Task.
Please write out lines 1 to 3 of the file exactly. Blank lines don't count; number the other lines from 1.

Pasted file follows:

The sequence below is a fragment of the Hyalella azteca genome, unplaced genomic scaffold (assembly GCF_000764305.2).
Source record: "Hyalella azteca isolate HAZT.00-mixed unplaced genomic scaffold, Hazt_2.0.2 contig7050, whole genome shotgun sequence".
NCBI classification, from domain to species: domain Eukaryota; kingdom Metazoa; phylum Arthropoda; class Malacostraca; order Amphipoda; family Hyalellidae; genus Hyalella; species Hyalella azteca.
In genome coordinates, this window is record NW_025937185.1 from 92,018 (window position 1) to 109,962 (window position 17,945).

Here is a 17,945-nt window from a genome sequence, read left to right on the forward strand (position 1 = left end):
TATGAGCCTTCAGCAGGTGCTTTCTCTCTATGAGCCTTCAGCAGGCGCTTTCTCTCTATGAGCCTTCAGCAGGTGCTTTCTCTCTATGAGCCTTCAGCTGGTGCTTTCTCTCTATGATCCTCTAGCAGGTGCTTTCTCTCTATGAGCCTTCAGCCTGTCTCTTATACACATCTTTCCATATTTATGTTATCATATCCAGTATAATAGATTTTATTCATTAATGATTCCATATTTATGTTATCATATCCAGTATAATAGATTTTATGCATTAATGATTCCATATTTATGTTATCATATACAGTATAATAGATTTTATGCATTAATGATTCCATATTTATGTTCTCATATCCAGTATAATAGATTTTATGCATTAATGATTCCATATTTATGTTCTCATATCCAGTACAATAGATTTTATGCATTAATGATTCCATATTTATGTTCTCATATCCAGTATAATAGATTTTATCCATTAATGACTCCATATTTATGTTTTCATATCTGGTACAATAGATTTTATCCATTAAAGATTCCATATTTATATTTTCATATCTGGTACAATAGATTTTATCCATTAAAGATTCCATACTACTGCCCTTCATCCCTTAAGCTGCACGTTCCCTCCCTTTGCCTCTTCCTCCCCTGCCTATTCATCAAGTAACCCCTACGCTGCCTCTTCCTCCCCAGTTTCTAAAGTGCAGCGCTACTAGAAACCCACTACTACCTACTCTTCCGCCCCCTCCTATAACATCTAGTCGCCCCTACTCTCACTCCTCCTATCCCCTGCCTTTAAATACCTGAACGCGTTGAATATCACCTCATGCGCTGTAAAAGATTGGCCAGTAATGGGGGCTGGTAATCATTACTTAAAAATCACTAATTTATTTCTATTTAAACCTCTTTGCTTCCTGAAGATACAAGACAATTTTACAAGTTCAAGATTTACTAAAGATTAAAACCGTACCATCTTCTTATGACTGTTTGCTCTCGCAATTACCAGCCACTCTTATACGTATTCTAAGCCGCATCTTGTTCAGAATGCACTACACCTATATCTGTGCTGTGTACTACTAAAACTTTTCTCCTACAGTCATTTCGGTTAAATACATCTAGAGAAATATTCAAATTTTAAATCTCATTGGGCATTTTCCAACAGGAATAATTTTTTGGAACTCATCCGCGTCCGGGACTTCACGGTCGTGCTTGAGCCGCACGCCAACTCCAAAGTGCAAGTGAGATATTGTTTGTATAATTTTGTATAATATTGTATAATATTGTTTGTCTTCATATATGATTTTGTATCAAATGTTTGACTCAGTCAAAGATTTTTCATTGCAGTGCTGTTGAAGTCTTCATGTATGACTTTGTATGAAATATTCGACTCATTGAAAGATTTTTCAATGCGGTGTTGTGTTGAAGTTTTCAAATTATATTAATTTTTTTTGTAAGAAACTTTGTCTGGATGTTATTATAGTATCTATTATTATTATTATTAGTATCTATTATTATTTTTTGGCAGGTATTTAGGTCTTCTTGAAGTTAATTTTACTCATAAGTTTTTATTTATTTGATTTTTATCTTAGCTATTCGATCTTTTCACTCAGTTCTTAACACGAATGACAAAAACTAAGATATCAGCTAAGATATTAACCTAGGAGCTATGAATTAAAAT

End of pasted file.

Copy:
The sequence below is a fragment of the Hyalella azteca genome, unplaced genomic scaffold (assembly GCF_000764305.2).
Source record: "Hyalella azteca isolate HAZT.00-mixed unplaced genomic scaffold, Hazt_2.0.2 contig7050, whole genome shotgun sequence".
NCBI classification, from domain to species: domain Eukaryota; kingdom Metazoa; phylum Arthropoda; class Malacostraca; order Amphipoda; family Hyalellidae; genus Hyalella; species Hyalella azteca.